Here’s Where You Can – and Can’t – Legally Breastfeed in the U.S.

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Breastfeeding in public is legal in all 50 states across the U.S., but it often doesn’t feel that way with the frequent stories of moms getting kicked out of places for nursing.

From a mom who was stopped from breastfeeding her 4-month-old son in a hospital waiting room to another who was nursing at a Texas Roadhouse when the waiter tried to cover her up with a napkin, it doesn’t feel like it’s actually accepted across the country.

But as of March 2018, when Utah passed a bill stating that mothers could breastfeed in any public place, covered or uncovered, it officially became legal in all 50 U.S. states and the District of Columbia.

So what counts as a public place? It changes slightly from state to state, but it generally means any space where the public has access.

“A public place is generally an indoor or outdoor area, whether privately or publicly owned, to which the public have access by right or by invitation, expressed or implied, whether by payment of money or not, but not a place when used exclusively by one or more individuals for a private gathering or other personal purpose,” according to USLegal.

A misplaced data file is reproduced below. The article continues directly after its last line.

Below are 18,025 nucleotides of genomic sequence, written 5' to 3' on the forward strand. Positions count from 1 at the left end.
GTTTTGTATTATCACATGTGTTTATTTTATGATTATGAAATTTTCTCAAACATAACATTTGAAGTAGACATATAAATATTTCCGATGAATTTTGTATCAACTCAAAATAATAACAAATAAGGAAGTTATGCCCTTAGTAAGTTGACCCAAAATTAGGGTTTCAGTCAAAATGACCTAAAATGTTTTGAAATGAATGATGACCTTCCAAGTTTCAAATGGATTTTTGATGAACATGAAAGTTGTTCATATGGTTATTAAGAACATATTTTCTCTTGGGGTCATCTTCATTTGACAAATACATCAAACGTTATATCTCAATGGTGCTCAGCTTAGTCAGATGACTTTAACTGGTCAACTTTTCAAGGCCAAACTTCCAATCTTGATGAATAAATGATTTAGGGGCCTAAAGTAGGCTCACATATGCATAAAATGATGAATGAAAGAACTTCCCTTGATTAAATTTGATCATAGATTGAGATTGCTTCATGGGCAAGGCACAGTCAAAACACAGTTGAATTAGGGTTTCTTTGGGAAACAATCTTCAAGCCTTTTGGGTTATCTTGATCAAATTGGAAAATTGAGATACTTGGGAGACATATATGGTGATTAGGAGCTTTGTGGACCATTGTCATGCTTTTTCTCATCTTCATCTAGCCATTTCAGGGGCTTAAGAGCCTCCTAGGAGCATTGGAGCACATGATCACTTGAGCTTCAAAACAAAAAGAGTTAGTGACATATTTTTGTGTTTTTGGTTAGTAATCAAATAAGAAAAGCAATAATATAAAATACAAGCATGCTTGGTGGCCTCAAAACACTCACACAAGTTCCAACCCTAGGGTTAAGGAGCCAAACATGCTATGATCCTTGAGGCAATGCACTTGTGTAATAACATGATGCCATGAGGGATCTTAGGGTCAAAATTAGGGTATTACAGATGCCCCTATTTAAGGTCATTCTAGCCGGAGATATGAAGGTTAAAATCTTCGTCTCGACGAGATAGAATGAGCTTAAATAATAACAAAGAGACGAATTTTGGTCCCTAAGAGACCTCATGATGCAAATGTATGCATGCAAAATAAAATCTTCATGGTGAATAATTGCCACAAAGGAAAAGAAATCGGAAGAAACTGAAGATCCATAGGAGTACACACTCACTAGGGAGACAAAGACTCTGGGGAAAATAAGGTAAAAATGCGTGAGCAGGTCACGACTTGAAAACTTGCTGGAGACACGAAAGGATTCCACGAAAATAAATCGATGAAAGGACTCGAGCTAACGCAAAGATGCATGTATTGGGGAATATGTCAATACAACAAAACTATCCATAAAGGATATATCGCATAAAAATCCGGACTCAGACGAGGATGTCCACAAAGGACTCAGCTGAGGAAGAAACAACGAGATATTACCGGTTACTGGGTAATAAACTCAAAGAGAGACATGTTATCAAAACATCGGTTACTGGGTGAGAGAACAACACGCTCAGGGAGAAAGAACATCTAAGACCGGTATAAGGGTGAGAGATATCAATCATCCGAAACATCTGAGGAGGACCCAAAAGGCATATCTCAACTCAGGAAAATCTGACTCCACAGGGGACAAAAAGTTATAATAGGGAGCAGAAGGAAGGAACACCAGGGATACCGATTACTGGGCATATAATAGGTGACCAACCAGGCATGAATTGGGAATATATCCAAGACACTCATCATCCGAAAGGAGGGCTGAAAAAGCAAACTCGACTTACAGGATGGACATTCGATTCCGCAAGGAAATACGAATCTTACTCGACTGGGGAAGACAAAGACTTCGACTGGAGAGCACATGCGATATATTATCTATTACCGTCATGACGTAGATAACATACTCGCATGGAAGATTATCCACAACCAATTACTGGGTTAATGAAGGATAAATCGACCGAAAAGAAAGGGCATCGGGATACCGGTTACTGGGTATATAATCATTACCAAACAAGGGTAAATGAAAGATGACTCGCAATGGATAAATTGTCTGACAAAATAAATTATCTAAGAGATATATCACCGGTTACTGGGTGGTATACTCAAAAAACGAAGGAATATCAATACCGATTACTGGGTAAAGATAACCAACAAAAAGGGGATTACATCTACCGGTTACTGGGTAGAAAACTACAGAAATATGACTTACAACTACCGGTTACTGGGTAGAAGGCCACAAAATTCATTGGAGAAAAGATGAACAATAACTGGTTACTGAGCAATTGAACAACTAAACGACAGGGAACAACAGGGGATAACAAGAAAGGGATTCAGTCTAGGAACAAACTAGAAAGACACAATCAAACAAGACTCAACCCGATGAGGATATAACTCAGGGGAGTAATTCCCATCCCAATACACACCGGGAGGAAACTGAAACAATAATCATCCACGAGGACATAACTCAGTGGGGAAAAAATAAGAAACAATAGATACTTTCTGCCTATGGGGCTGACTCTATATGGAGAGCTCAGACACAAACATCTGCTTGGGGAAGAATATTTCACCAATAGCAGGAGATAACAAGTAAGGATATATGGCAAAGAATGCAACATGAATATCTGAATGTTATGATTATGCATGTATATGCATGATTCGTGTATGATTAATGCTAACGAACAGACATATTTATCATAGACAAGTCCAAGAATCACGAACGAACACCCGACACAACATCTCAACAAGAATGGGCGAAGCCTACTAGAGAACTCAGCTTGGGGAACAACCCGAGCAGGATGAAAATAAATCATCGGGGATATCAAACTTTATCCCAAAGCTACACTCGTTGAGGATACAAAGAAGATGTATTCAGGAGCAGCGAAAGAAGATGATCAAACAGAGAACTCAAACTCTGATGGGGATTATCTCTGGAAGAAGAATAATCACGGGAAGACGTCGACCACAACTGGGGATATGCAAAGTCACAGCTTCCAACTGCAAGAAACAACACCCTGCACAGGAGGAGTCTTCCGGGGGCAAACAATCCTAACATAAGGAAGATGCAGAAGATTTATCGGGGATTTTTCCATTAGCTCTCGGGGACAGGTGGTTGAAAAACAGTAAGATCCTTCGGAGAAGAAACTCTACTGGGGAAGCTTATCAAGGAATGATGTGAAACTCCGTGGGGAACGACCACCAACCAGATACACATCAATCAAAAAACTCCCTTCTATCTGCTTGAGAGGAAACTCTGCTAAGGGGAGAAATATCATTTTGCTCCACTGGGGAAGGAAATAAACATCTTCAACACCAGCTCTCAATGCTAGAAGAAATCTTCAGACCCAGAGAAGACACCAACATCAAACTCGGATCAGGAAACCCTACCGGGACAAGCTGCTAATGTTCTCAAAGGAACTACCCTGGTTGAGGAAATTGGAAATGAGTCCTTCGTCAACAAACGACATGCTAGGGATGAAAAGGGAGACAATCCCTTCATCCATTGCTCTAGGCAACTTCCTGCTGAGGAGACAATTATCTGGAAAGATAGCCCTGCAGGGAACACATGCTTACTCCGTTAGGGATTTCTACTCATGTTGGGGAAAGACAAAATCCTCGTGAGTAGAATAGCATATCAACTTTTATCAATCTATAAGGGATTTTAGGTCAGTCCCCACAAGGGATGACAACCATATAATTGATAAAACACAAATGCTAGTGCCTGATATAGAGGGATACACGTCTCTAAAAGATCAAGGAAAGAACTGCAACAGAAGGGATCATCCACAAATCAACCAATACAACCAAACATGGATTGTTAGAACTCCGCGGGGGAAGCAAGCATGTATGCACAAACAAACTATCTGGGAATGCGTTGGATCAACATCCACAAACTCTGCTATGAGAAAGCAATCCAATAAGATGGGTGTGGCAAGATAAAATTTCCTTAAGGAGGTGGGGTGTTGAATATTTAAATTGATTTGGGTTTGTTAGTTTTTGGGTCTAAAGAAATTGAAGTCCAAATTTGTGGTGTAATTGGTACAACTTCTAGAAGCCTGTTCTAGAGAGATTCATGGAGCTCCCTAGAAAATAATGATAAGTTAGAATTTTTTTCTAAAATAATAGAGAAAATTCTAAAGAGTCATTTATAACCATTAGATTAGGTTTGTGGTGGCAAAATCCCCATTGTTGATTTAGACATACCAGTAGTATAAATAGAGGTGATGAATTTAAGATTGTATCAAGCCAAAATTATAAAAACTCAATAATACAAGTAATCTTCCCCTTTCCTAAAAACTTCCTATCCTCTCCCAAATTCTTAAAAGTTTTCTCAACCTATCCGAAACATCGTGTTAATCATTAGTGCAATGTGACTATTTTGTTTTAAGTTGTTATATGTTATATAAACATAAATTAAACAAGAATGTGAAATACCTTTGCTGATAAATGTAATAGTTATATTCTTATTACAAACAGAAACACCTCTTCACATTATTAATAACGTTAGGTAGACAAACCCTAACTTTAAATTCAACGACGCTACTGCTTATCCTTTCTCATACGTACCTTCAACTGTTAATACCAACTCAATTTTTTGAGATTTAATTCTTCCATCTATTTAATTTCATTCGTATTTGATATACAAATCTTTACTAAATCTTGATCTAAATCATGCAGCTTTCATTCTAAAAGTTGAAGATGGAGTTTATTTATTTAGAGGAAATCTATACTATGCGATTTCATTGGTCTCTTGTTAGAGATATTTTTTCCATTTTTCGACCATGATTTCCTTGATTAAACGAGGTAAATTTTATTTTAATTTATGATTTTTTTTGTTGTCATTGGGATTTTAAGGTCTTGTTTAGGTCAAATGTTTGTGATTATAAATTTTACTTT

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That includes grocery stores, restaurants, parks, public pools, airports, amusement parks ( Disney included!) and many, many more spaces. Really, the only spots it doesn’t include are private residences.

There are a few spaces that are definitely public, but where moms may be unsure if it’s legal to nurse. In April and May, two different moms spoke out after they were stopped from breastfeeding at their older child’s elementary school. In both cases, the women were volunteering at the school and had to bring their younger babies along, who then needed to nurse.

An elementary school is a public place and both women were fully within their rights to breastfeed there, covered or uncovered, but they were told to move to a private area. Both shared their stories on social media and in news outlets to raise awareness, and one of the moms, from Kentucky, is now suing her child’s school district.

Another spot where moms may be unsure of their rights is in a courtroom. In May, a North Carolina mom was in court for a traffic ticket when her daughter started fussing, so she began breastfeeding. The bailiff made her take the baby out to her husband in the hallway, and the judge allegedly berated the mom and threatened to send her daughter away to Child Protective Services. But, like any other public space, she was allowed to nurse in the courtroom.

All moms should feel confident that they are legally allowed to breastfeed in any public spot, covered or uncovered, regardless of what anyone tells them.